close to tears

Things from lacquered box                10: 21
taken out and put back

 

The husband was adopted into wife’s family; for some time now he has had problems with his father-in-law, and they have not been very cordial to each other. This morning they greet each other with words that begin to repair their relationship. With her sister and husband taking over the household, a second daughter has gone to the provincial castle to serve in a daimyo’s household. On her day off she returns to her native home where her joy at seeing her father and brother-in-law starting to get along brings tears to her eyes. From the fancy lacquered box, she takes out things that remind her of her mother, her sister and husband, and their kids, looks at them, and returns them to the box. (Nowadays these would be photographs.)

 

Village embraced
by vast pine mountain
in the dawn light

All the folks I meet                      10: 28
have the smell of fish

 

The huge mountain “embraces” an inlet of the sea providing a safe harbor for a fishing village; as dawn comes, the villagers go about their work catching, gathering, and drying products from the sea.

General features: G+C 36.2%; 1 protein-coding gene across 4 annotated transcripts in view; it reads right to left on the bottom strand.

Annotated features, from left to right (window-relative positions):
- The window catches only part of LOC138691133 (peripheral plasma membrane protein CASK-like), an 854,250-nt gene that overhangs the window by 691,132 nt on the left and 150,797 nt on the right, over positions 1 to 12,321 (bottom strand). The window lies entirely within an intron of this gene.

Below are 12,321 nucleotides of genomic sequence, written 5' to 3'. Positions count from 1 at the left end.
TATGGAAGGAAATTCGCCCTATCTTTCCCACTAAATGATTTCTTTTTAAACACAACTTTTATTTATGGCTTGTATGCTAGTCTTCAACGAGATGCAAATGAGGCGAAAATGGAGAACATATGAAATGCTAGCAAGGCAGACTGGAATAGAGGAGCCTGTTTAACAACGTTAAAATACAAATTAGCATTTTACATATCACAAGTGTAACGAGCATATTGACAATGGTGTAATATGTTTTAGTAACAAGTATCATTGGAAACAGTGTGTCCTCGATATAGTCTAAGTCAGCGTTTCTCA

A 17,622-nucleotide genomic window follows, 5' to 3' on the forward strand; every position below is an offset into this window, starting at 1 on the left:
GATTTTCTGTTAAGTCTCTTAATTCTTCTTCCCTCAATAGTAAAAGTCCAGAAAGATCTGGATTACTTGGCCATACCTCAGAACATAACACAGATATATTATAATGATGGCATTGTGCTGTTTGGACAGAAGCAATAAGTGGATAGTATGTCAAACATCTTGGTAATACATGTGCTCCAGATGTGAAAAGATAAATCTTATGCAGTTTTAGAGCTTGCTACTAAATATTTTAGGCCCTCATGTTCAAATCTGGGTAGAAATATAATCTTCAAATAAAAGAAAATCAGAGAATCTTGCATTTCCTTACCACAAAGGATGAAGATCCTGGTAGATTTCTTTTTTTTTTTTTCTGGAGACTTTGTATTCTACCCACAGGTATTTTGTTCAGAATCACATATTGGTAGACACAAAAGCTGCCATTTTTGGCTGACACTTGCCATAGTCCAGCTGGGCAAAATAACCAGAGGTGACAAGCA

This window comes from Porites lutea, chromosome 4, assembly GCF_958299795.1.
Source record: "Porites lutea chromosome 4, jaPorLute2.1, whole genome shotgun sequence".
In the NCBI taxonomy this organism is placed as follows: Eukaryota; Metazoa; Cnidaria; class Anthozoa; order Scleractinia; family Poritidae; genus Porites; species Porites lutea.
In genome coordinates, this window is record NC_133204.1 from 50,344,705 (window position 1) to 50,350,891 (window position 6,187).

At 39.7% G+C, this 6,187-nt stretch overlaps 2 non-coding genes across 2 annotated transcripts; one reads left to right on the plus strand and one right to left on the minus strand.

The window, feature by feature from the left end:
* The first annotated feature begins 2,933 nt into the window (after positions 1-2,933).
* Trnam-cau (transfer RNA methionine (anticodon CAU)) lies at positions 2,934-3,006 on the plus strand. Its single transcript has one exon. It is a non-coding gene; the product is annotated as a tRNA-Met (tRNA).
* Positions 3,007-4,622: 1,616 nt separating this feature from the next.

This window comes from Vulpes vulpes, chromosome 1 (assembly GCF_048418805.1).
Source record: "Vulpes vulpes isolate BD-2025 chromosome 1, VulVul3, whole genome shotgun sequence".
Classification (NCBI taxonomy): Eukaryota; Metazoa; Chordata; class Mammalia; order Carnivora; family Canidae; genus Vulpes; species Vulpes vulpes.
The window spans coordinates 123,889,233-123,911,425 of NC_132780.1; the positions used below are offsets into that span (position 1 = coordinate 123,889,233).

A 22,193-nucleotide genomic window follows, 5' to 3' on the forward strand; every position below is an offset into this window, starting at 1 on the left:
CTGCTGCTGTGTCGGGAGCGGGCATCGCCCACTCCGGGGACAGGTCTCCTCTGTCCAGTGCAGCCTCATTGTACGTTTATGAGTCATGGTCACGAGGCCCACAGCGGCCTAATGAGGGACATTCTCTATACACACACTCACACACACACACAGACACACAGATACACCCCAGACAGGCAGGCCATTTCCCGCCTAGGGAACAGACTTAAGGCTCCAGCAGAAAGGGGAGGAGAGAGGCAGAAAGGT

“Embraced” suggests intimacy, so Basho follows with body odor.

 

From back door to village
shortcut through the woods

Enough to eat,                                 10: 60
father and son-in-law talk
of helping others

 

Through the small forest behind the house, this family has direct access to the village center. They grow enough rice and vegetables that sustenance is no problem, so the father and wife’s husband adopted into this household speak to each other searching for how to use their power within the village to help neighbors who are not doing well. Japanese anthropologists may correct this translation or further explain the Japanese human experience here.

 

Facing into the wind
his wind blown face

Plump and healthy                    10: 76
the young son sits
on the lap

 

This man is no hermit or wimp; he encounters the world till his face is ruddy with health and energy. Basho goes back in time to this one as a baby on mother’s lap. As in a advertisement for baby food, we are sure this male baby gets the best. His sisters may not fare so well.

 

From the marsh rising
and descending white heron -
Incessantly
falling mixture of
sleet and hail -

Palms of hands wiped                     10: 88
making things with paste

 

The three poets explore the motion and activity of white. Shiko begins with alive, flying, squawking white bird. Bokusetsu follows with inanimate, freezing, wet, falling white. Do you see the similarity? Also notice that neither Shiko nor Bokusetsu said anything about humanity.